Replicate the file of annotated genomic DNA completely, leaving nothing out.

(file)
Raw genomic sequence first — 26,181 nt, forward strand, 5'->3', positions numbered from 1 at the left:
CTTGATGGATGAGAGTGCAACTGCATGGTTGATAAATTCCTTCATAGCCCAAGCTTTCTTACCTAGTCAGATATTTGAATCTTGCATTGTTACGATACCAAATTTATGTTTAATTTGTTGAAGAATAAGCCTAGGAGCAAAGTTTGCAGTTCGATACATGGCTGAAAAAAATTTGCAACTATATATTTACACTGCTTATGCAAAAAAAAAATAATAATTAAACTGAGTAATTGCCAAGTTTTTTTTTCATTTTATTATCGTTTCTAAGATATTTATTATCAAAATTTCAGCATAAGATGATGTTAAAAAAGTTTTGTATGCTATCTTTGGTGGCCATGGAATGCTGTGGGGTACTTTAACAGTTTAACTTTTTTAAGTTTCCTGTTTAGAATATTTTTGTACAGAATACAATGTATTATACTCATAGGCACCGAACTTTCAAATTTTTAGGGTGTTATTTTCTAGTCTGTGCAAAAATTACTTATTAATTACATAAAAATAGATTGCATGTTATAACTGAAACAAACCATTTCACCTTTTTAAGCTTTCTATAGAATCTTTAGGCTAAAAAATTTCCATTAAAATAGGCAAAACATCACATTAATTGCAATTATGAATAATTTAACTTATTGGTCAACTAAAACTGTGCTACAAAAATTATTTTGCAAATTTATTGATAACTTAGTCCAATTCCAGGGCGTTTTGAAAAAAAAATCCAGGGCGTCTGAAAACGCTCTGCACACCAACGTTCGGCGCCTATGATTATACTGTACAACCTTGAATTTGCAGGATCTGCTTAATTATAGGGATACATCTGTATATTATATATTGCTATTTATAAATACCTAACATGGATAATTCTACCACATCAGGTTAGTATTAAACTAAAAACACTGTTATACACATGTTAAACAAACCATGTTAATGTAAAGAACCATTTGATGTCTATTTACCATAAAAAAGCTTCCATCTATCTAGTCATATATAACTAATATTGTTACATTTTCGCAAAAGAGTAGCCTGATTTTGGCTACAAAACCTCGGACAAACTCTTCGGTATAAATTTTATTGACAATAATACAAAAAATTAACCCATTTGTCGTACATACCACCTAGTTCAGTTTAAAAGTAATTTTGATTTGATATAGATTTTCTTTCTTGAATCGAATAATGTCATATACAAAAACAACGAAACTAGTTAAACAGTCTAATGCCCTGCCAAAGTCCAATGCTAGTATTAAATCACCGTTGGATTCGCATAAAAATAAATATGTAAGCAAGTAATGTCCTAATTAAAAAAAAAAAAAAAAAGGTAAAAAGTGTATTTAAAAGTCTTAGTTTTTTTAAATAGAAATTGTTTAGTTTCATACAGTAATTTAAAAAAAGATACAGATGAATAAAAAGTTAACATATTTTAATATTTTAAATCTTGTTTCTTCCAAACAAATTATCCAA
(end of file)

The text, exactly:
Raw genomic sequence first — 26,181 nt, forward strand, 5'->3', positions numbered from 1 at the left:
CTTGATGGATGAGAGTGCAACTGCATGGTTGATAAATTCCTTCATAGCCCAAGCTTTCTTACCTAGTCAGATATTTGAATCTTGCATTGTTACGATACCAAATTTATGTTTAATTTGTTGAAGAATAAGCCTAGGAGCAAAGTTTGCAGTTCGATACATGGCTGAAAAAAATTTGCAACTATATATTTACACTGCTTATGCAAAAAAAAAATAATAATTAAACTGAGTAATTGCCAAGTTTTTTTTTCATTTTATTATCGTTTCTAAGATATTTATTATCAAAATTTCAGCATAAGATGATGTTAAAAAAGTTTTGTATGCTATCTTTGGTGGCCATGGAATGCTGTGGGGTACTTTAACAGTTTAACTTTTTTAAGTTTCCTGTTTAGAATATTTTTGTACAGAATACAATGTATTATACTCATAGGCACCGAACTTTCAAATTTTTAGGGTGTTATTTTCTAGTCTGTGCAAAAATTACTTATTAATTACATAAAAATAGATTGCATGTTATAACTGAAACAAACCATTTCACCTTTTTAAGCTTTCTATAGAATCTTTAGGCTAAAAAATTTCCATTAAAATAGGCAAAACATCACATTAATTGCAATTATGAATAATTTAACTTATTGGTCAACTAAAACTGTGCTACAAAAATTATTTTGCAAATTTATTGATAACTTAGTCCAATTCCAGGGCGTTTTGAAAAAAAAATCCAGGGCGTCTGAAAACGCTCTGCACACCAACGTTCGGCGCCTATGATTATACTGTACAACCTTGAATTTGCAGGATCTGCTTAATTATAGGGATACATCTGTATATTATATATTGCTATTTATAAATACCTAACATGGATAATTCTACCACATCAGGTTAGTATTAAACTAAAAACACTGTTATACACATGTTAAACAAACCATGTTAATGTAAAGAACCATTTGATGTCTATTTACCATAAAAAAGCTTCCATCTATCTAGTCATATATAACTAATATTGTTACATTTTCGCAAAAGAGTAGCCTGATTTTGGCTACAAAACCTCGGACAAACTCTTCGGTATAAATTTTATTGACAATAATACAAAAAATTAACCCATTTGTCGTACATACCACCTAGTTCAGTTTAAAAGTAATTTTGATTTGATATAGATTTTCTTTCTTGAATCGAATAATGTCATATACAAAAACAACGAAACTAGTTAAACAGTCTAATGCCCTGCCAAAGTCCAATGCTAGTATTAAATCACCGTTGGATTCGCATAAAAATAAATATGTAAGCAAGTAATGTCCTAATTAAAAAAAAAAAAAAAAAGGTAAAAAGTGTATTTAAAAGTCTTAGTTTTTTTAAATAGAAATTGTTTAGTTTCATACAGTAATTTAAAAAAAGATACAGATGAATAAAAAGTTAACATATTTTAATATTTTAAATCTTGTTTCTTCCAAACAAATTATCCAA